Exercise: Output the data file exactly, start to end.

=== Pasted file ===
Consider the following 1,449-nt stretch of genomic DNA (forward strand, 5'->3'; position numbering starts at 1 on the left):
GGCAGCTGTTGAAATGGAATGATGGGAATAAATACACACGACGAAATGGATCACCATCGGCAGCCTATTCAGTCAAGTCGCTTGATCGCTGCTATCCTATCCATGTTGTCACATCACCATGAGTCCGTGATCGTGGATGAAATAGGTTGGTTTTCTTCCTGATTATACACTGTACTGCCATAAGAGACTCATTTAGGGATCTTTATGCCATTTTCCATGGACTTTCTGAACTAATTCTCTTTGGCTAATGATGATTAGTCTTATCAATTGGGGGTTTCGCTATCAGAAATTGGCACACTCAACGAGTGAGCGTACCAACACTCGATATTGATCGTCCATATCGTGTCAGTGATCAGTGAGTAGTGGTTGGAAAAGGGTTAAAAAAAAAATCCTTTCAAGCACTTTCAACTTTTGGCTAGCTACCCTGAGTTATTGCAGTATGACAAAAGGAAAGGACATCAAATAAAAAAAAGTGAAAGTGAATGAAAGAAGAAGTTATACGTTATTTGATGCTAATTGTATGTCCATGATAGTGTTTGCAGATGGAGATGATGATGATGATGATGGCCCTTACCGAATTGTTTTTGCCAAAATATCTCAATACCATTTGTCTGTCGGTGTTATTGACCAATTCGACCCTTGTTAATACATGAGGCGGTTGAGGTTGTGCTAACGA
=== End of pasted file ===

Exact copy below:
Consider the following 1,449-nt stretch of genomic DNA (forward strand, 5'->3'; position numbering starts at 1 on the left):
GGCAGCTGTTGAAATGGAATGATGGGAATAAATACACACGACGAAATGGATCACCATCGGCAGCCTATTCAGTCAAGTCGCTTGATCGCTGCTATCCTATCCATGTTGTCACATCACCATGAGTCCGTGATCGTGGATGAAATAGGTTGGTTTTCTTCCTGATTATACACTGTACTGCCATAAGAGACTCATTTAGGGATCTTTATGCCATTTTCCATGGACTTTCTGAACTAATTCTCTTTGGCTAATGATGATTAGTCTTATCAATTGGGGGTTTCGCTATCAGAAATTGGCACACTCAACGAGTGAGCGTACCAACACTCGATATTGATCGTCCATATCGTGTCAGTGATCAGTGAGTAGTGGTTGGAAAAGGGTTAAAAAAAAAATCCTTTCAAGCACTTTCAACTTTTGGCTAGCTACCCTGAGTTATTGCAGTATGACAAAAGGAAAGGACATCAAATAAAAAAAAGTGAAAGTGAATGAAAGAAGAAGTTATACGTTATTTGATGCTAATTGTATGTCCATGATAGTGTTTGCAGATGGAGATGATGATGATGATGATGGCCCTTACCGAATTGTTTTTGCCAAAATATCTCAATACCATTTGTCTGTCGGTGTTATTGACCAATTCGACCCTTGTTAATACATGAGGCGGTTGAGGTTGTGCTAACGA